Let’s get growing!

Herb garden

Many of us who are stuck at home have turned our thoughts to our gardens. I have been at the bottom of my own garden over the weekend. It’s amazing what you can achieve in a few hours with determination and a flame thrower! Well, actually just a garden fork.

But even if you have little or no outdoor space you can still enjoy witnessing the miracle that is germination! Whether you are sowing seeds with the kids indoors to distract them from their incarceration or planning your plot if you are fortunate enough to have a flower or vegetable garden, now is the time to be sowing seeds.

Garden before
Garden before
Garden after
Garden after

Now, I could produce a long-winded photo guide to sowing seeds but there are ever so many of these on the internet that will get you started if you are a beginner. Type ‘seed sowing guide’ into your search engine and take your pick! I liked the one by Capital Gardens and of course the RHS can be trusted to give reliable information. Equally, most seed packets have all the information you need to get started.

Basically whatever your seeds are they will need:

  1. A plant pot or seed tray with drainage holes (could even be an egg carton)
  2. Some compost or soil – no additional food (as it’s all there in the seed)
  3. A little water to get them started. Water them gently and thoroughly when you sow your seeds and then check each day and keep the surface of the compost moist. Be careful not to give them so much that they rot before they get a chance to germinate!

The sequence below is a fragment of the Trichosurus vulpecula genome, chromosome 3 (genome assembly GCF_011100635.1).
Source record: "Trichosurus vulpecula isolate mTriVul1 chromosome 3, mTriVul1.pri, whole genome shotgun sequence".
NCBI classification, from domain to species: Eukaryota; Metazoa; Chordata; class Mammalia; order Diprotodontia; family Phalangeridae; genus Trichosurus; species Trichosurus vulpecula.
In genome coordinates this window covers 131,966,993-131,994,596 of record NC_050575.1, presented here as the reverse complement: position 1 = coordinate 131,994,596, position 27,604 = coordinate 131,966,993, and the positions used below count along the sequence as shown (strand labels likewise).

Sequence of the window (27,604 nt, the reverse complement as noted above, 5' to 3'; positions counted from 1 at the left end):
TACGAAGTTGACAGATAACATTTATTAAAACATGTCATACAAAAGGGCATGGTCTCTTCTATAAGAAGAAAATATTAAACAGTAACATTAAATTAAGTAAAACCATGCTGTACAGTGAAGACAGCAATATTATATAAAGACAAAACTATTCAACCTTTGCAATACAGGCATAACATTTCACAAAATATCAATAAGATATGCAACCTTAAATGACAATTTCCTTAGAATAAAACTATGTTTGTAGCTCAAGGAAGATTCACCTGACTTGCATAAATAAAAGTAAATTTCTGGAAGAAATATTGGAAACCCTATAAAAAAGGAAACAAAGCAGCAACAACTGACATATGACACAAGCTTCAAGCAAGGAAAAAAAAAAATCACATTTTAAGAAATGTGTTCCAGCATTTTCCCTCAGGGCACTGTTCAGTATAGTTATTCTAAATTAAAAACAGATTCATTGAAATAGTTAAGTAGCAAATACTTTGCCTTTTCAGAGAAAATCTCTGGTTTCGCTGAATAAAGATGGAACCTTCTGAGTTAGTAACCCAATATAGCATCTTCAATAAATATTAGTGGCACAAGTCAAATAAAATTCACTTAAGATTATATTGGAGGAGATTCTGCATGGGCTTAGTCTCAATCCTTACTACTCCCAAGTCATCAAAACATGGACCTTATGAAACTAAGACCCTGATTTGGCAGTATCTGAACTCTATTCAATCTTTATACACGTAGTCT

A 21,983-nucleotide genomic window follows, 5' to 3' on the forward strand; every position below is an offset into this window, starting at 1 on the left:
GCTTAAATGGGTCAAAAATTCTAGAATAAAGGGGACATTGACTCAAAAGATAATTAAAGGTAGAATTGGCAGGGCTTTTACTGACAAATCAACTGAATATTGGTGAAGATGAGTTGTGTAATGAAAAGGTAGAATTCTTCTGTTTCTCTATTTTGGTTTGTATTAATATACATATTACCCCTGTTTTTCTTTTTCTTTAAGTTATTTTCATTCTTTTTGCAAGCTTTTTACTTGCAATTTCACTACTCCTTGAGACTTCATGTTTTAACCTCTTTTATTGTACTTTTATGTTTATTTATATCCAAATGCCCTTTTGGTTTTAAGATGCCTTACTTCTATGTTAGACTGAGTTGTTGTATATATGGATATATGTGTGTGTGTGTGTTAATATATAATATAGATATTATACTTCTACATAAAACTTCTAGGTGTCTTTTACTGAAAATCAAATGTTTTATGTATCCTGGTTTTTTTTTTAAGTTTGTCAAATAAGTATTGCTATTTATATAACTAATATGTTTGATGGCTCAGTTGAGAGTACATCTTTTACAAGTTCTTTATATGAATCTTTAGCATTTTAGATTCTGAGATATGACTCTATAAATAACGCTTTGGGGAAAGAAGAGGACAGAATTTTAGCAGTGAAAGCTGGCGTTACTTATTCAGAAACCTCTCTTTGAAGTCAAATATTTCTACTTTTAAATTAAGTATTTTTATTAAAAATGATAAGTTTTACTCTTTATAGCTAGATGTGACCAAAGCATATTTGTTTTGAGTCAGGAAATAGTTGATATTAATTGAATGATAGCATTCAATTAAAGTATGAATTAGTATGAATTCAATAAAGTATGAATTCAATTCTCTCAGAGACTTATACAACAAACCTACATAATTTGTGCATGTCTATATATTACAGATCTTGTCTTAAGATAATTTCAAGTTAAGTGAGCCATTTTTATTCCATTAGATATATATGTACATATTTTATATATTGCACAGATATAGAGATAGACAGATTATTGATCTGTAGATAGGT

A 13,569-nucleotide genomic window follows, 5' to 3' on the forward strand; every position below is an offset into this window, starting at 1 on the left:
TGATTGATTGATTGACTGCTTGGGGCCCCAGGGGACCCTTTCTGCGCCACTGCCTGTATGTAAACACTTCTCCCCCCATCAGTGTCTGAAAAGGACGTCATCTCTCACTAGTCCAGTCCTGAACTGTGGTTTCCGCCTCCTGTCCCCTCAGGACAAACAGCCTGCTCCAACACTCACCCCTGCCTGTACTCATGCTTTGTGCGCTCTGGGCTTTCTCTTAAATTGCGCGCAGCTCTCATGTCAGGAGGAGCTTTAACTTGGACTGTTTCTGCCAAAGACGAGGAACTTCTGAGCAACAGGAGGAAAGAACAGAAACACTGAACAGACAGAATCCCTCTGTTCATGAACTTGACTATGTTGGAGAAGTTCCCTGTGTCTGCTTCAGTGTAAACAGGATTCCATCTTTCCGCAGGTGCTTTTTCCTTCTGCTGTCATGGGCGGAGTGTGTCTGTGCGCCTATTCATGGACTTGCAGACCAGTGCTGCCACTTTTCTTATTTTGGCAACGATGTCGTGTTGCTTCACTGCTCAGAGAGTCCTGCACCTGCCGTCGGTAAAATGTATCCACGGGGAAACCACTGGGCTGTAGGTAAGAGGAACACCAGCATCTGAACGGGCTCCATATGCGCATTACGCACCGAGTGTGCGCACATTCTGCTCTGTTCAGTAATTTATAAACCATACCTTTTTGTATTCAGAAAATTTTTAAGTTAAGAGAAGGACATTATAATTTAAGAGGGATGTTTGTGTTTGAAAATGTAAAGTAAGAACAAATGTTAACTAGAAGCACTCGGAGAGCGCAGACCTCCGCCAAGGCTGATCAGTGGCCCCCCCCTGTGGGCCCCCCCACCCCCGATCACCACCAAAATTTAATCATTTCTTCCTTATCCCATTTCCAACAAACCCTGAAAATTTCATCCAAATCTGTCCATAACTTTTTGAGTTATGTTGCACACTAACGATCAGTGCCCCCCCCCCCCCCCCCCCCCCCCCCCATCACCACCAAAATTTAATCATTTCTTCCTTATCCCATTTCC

4. A nice consistent source of daylight – which is why windowsills are perfect. Take care that your windowsill is not too shady; which will make your seedlings long and gangly and equally not excessively sunny so that it fries them as they emerge.
  5. Enough warmth for them to appreciate that it’s time to grow, so indoors is a great place to get them started.

If you’re sowing seeds with children, why not make it a competition? Sunflowers and runner beans are great for this as they are nice big seeds, fairly quick to germinate and go like the clappers once they get started. The top image shows herbs grown indoors by a Trinity Hall staff member who is, in her own words, “abysmal with plants”. She has grown parsley, rosemary and basil on her window sill using left over compost and a few terracotta pots.

We may even have a Trinity Hall grow your own contest, what do you think?